I guess this is long enough. One more post tomorrow for all you found this interesting.

Wednesday, February 18, 2009

My Adventure on a Greyhound Bus Part 2

I arrived in Cleveland and my new friend had to catch a transfer so I was on my own again. For some reason, we had to sit in the Cleveland bus station for an hour (probably for driver switch and gas up). It was an interesting Bus station. Very Art Deco in feel. I looked at getting some food but there was no way I was going to pay 10 dollars for a cheeseburger from a shady cafe.

Lesson #2: The Greyhound has a captive audience and don't care about it. They will charge what they want. I should have brought food but I did not. Good thing I have strong stomach.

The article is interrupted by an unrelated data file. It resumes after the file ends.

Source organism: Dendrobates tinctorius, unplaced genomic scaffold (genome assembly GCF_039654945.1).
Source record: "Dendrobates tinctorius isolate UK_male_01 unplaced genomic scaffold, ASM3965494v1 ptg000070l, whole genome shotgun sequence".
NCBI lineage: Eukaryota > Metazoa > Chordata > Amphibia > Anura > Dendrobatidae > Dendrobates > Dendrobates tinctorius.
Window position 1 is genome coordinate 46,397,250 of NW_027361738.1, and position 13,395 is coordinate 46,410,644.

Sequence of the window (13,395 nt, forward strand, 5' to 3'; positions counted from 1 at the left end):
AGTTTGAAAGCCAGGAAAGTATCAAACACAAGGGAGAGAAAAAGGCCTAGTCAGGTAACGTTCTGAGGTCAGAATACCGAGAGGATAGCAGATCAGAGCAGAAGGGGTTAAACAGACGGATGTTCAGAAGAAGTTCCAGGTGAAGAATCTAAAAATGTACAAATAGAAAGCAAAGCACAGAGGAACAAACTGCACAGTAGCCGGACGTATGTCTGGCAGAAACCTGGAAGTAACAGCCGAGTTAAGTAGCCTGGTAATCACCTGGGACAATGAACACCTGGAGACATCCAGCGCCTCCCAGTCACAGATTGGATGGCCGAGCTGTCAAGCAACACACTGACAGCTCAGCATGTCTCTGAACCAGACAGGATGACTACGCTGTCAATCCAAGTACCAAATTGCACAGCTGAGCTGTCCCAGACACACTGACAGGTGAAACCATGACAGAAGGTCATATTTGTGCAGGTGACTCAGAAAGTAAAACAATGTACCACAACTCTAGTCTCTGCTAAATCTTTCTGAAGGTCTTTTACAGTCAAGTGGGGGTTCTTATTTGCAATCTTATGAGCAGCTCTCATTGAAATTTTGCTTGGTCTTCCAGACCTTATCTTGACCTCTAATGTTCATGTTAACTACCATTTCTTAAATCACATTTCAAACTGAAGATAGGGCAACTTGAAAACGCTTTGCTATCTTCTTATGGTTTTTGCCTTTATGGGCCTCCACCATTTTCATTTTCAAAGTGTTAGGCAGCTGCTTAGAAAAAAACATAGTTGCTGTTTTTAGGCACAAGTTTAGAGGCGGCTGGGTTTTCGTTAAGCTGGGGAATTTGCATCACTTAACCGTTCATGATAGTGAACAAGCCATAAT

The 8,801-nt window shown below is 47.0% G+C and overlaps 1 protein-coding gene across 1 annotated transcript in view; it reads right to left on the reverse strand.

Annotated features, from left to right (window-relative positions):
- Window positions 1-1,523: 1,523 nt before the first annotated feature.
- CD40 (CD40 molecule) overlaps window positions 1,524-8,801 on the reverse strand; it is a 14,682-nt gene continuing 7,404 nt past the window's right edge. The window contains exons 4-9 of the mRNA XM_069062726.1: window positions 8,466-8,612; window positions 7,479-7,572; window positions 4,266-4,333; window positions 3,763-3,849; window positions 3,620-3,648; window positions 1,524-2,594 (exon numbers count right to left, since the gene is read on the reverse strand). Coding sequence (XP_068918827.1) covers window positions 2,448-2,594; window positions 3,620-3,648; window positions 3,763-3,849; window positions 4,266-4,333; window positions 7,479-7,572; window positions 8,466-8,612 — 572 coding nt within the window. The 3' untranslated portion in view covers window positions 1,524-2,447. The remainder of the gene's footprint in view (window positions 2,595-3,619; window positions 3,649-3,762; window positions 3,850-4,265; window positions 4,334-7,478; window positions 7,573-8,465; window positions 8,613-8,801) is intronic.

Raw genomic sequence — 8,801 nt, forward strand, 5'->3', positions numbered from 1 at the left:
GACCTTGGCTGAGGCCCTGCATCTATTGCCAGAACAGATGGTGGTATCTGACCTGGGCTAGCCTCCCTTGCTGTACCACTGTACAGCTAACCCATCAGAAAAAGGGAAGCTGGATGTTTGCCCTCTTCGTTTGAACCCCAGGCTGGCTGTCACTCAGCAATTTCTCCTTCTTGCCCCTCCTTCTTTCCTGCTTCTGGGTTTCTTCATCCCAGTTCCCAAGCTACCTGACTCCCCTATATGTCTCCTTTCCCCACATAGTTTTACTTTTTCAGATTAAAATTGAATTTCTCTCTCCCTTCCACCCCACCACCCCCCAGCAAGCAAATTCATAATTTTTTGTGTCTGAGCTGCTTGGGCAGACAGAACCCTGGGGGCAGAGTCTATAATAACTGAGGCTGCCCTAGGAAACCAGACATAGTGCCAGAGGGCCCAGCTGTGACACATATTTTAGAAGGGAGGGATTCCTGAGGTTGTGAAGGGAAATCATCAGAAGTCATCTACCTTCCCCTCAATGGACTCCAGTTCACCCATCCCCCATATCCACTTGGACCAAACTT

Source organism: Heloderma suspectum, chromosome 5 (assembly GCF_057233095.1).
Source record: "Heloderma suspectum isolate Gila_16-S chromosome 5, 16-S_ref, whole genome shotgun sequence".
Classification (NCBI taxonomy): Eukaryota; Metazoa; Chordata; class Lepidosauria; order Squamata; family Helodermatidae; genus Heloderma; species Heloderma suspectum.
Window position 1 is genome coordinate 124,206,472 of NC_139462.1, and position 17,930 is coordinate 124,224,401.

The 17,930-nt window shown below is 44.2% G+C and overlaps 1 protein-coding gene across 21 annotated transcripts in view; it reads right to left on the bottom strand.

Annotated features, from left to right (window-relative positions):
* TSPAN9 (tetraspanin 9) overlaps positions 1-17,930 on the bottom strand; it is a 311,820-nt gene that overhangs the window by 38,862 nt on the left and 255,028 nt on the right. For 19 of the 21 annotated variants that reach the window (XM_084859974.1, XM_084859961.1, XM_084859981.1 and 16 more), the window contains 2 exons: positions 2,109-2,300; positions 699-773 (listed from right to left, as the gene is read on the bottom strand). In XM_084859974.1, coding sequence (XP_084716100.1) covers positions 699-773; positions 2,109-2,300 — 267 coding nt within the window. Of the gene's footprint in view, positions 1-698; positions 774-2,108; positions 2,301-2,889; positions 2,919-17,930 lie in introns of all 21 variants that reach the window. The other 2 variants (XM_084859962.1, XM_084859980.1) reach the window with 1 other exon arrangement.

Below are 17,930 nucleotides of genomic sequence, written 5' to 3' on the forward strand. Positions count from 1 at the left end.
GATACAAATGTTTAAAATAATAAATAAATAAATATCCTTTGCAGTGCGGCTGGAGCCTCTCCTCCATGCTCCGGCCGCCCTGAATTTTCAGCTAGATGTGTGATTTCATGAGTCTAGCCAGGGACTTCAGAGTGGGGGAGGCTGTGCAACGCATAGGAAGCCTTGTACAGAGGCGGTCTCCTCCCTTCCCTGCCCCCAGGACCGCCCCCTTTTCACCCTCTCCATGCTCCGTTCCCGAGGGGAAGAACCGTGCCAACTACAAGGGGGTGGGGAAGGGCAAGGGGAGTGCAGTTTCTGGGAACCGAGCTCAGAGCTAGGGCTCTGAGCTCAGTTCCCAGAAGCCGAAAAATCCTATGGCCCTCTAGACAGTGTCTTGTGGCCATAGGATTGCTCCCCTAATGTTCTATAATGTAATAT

We then loaded the same bus for our next leg to Pittsburgh. I don't remember much of that drive because I tried to sleep. The bus was pretty thin so I could spread out. That didn't last long because we then stopped at the Pittsburgh station (which was by far the nicest one of the trip). But again, we had to stop and wait for another hour. Sigh. I just wished they would travel. Lesson #3: Sleep on a bus is awfully hard to come by.